Last season of Doctor Who was BBC America’s highest rated season ever. On September 19th, the Doctor, portrayed by Peter Capaldi, and Clara, played by Jenna Coleman, begin a new adventure in time and space, taking them to deadly alien planets, Viking villages and a city of Daleks.
Executive Producer and writer Steven Moffat spoke with journalists at the TV Critics tour, with Peter and Jenna joining in via satellite from the studios in Cardiff UK, where they are currently shooting the upcoming season.
The new Doctor in his first season seemed a little more uncertain of himself than the previous Doctors we’ve seen in their first seasons. Was that an intentional choice in the writing or the performing or in both?
Steven Moffat: I think the Doctor always takes a moment to find exactly who he is. I don’t know if we did that more with Peter or not, but because Peter’s Doctor is less on the charm offensive, he’s just on an offensive. Maybe he doesn’t cover that up to the same degree.
I think there’s an interesting story to be told, and that you should always tell, of what it’s like just to become somebody else and not really know yourself for a while. He might angst a bit and say, “Am I a good man?” “Answer: Yes,” and, then, just blow up some Daleks as usual.
Peter Capaldi: I think it’s interesting to explore how somebody develops. The idea that someone has to struggle to discover who they are is a fun story to tell. So I think that’s what we are trying to do and continuing to try to do.
Jenna, what can you tell us about the differences we’ll see in your character this season versus last season?
Jenna Coleman: Post-Danny leaving the show the last series, her perspective on life, I think, has changed, and she’s no longer divided between Earth life and a TARDIS life, so she can kind of go a TARDIS life full throttle with nothing to lose.
So there’s more of a fearlessness and a reckless abandon that Clara and The Doctor throw themselves into adventures headfirst.
Steven, did Peter coming on the series make everything fresh for you?
Moffat: Of course, it refreshes the show unimaginably when you change the lead character. It’s not just casting a new actor in the same part.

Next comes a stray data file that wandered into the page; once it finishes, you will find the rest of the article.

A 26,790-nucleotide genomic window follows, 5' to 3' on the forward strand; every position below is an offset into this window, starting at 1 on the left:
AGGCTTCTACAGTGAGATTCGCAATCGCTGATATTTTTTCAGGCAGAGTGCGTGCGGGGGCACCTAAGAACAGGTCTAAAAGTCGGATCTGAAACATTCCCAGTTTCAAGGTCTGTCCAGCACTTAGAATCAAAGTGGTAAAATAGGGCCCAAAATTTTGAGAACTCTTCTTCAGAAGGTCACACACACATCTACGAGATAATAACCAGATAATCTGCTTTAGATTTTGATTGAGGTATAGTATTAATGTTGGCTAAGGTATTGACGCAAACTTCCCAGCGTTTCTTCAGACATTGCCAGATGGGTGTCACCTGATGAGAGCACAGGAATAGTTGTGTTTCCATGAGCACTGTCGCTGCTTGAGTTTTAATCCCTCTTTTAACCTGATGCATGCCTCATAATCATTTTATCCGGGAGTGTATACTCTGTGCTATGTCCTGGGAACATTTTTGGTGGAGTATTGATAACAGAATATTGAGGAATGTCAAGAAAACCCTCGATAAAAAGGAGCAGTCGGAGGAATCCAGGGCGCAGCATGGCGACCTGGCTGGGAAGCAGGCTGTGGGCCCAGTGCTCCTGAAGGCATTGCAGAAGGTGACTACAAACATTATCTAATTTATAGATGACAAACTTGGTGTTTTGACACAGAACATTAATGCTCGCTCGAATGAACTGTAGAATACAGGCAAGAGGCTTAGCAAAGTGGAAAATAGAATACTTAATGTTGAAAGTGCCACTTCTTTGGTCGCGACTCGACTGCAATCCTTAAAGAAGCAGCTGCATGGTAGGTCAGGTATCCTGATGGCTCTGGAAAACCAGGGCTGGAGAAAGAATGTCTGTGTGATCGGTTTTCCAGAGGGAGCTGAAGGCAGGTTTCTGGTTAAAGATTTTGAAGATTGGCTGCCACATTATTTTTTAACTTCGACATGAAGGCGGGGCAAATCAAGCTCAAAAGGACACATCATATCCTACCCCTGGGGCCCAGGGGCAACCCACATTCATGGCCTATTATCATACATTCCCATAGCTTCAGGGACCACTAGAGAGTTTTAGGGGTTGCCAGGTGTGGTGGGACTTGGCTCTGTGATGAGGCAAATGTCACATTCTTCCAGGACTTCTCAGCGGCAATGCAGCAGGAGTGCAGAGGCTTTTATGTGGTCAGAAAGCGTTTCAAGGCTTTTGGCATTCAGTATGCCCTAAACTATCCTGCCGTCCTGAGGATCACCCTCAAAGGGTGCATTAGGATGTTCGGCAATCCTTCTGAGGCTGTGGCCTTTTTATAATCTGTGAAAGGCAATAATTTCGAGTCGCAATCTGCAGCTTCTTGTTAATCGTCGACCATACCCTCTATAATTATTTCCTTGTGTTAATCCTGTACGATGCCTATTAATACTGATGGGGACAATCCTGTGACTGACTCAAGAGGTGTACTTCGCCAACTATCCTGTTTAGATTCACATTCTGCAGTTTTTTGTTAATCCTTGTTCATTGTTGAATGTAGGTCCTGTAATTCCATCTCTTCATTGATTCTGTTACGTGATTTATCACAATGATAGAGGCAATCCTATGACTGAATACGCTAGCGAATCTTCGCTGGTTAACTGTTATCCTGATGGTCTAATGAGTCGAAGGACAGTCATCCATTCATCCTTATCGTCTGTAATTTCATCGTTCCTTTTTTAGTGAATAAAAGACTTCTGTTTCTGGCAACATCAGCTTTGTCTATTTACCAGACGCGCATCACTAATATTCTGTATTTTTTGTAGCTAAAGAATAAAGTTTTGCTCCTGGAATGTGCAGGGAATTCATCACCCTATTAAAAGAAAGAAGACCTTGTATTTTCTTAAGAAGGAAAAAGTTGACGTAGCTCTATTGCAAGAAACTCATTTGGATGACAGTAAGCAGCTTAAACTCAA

The part changes as well. And that’s why Doctor Who is still alive, because it becomes a new series.
It’s a star vehicle Doctor. It used to be the Matt Smith star vehicle. Now, it’s the Peter Capaldi star vehicle. That’s how it works as a show. It seems counterintuitive, in a way, because we keep changing the lead.
Jenna and Peter, what it’s like in the UK when children come up to you.
Capaldi: You get a real sense of how magical this character is. I don’t mean my performance of it. I mean the character himself.
I’ve walked into a room and all of these kids have gasped with delight, or some little kid shouts, ‘Doctor Who’ from the other side of the street. And I’m waving to her, ‘Stop. Don’t stop. Don’t run across the road.’ Doctor Who would be very good at teaching road safety.
Coleman: It’s amazing when we get people come to the set as well and step onto the TARDIS and see Peter as the Doctor. It’s a really lovely part of the job to see that reaction.
With the DavidTennant and Matt Smith Doctors, it was three seasons and out. Is that the plan with Mr Capaldi, or is it open-ended?
Moffat: Peter is going to play the part for the rest of time. It’s in his contract. It’s perpetual. He is the Doctor forever. Peter, do you want to take that one?
Capaldi: I didn’t look at the small print. So I didn’t see that clause.
How long do you see yourself doing this?
Capaldi: Well, it’s certainly until the end of September.
Moffat: It’s the only job in television where everybody asks you when you are leaving.
I’m not making this up, the first question that David Tennant got at the preview of The Christmas Invasion, someone said, “How long are you planning to stay?” And he said, “I just got here. I’ve just arrived.”